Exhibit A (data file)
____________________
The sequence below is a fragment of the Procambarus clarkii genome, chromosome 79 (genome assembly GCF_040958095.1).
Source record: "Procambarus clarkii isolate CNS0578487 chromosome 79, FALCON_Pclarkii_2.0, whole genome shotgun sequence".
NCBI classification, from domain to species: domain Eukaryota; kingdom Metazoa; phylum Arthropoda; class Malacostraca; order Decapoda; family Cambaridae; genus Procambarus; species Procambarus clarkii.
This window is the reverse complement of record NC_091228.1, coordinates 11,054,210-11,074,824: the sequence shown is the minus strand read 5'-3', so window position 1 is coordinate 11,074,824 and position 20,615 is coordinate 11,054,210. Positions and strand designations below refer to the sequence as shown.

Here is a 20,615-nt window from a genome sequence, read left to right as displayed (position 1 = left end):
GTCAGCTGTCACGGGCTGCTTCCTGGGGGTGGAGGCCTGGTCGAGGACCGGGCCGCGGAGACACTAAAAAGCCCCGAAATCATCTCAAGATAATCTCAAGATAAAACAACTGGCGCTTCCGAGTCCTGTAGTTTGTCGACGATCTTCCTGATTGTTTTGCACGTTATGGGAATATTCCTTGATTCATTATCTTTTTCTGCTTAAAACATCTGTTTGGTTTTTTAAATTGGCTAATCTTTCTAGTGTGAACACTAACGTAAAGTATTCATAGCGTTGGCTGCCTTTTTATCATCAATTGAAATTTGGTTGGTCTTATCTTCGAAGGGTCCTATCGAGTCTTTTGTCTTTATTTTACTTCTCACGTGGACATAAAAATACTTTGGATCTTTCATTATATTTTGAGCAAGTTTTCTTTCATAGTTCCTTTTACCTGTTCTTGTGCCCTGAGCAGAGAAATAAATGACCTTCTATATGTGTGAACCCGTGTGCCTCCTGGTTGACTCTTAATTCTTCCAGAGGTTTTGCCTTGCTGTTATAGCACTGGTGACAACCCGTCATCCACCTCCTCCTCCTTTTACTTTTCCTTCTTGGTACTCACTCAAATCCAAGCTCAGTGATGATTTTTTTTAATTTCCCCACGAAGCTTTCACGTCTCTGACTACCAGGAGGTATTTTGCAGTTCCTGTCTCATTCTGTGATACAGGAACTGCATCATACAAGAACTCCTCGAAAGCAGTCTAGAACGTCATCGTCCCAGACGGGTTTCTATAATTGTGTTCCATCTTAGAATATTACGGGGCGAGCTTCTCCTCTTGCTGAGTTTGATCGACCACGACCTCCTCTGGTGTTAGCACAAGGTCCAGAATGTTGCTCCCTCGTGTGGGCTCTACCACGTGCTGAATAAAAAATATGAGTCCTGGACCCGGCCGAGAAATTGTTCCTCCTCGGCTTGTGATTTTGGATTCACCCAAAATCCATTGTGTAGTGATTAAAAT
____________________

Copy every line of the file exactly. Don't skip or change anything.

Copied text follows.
The sequence below is a fragment of the Procambarus clarkii genome, chromosome 79 (genome assembly GCF_040958095.1).
Source record: "Procambarus clarkii isolate CNS0578487 chromosome 79, FALCON_Pclarkii_2.0, whole genome shotgun sequence".
NCBI classification, from domain to species: domain Eukaryota; kingdom Metazoa; phylum Arthropoda; class Malacostraca; order Decapoda; family Cambaridae; genus Procambarus; species Procambarus clarkii.
This window is the reverse complement of record NC_091228.1, coordinates 11,054,210-11,074,824: the sequence shown is the minus strand read 5'-3', so window position 1 is coordinate 11,074,824 and position 20,615 is coordinate 11,054,210. Positions and strand designations below refer to the sequence as shown.

Here is a 20,615-nt window from a genome sequence, read left to right as displayed (position 1 = left end):
GTCAGCTGTCACGGGCTGCTTCCTGGGGGTGGAGGCCTGGTCGAGGACCGGGCCGCGGAGACACTAAAAAGCCCCGAAATCATCTCAAGATAATCTCAAGATAAAACAACTGGCGCTTCCGAGTCCTGTAGTTTGTCGACGATCTTCCTGATTGTTTTGCACGTTATGGGAATATTCCTTGATTCATTATCTTTTTCTGCTTAAAACATCTGTTTGGTTTTTTAAATTGGCTAATCTTTCTAGTGTGAACACTAACGTAAAGTATTCATAGCGTTGGCTGCCTTTTTATCATCAATTGAAATTTGGTTGGTCTTATCTTCGAAGGGTCCTATCGAGTCTTTTGTCTTTATTTTACTTCTCACGTGGACATAAAAATACTTTGGATCTTTCATTATATTTTGAGCAAGTTTTCTTTCATAGTTCCTTTTACCTGTTCTTGTGCCCTGAGCAGAGAAATAAATGACCTTCTATATGTGTGAACCCGTGTGCCTCCTGGTTGACTCTTAATTCTTCCAGAGGTTTTGCCTTGCTGTTATAGCACTGGTGACAACCCGTCATCCACCTCCTCCTCCTTTTACTTTTCCTTCTTGGTACTCACTCAAATCCAAGCTCAGTGATGATTTTTTTTAATTTCCCCACGAAGCTTTCACGTCTCTGACTACCAGGAGGTATTTTGCAGTTCCTGTCTCATTCTGTGATACAGGAACTGCATCATACAAGAACTCCTCGAAAGCAGTCTAGAACGTCATCGTCCCAGACGGGTTTCTATAATTGTGTTCCATCTTAGAATATTACGGGGCGAGCTTCTCCTCTTGCTGAGTTTGATCGACCACGACCTCCTCTGGTGTTAGCACAAGGTCCAGAATGTTGCTCCCTCGTGTGGGCTCTACCACGTGCTGAATAAAAAATATGAGTCCTGGACCCGGCCGAGAAATTGTTCCTCCTCGGCTTGTGATTTTGGATTCACCCAAAATCCATTGTGTAGTGATTAAAAT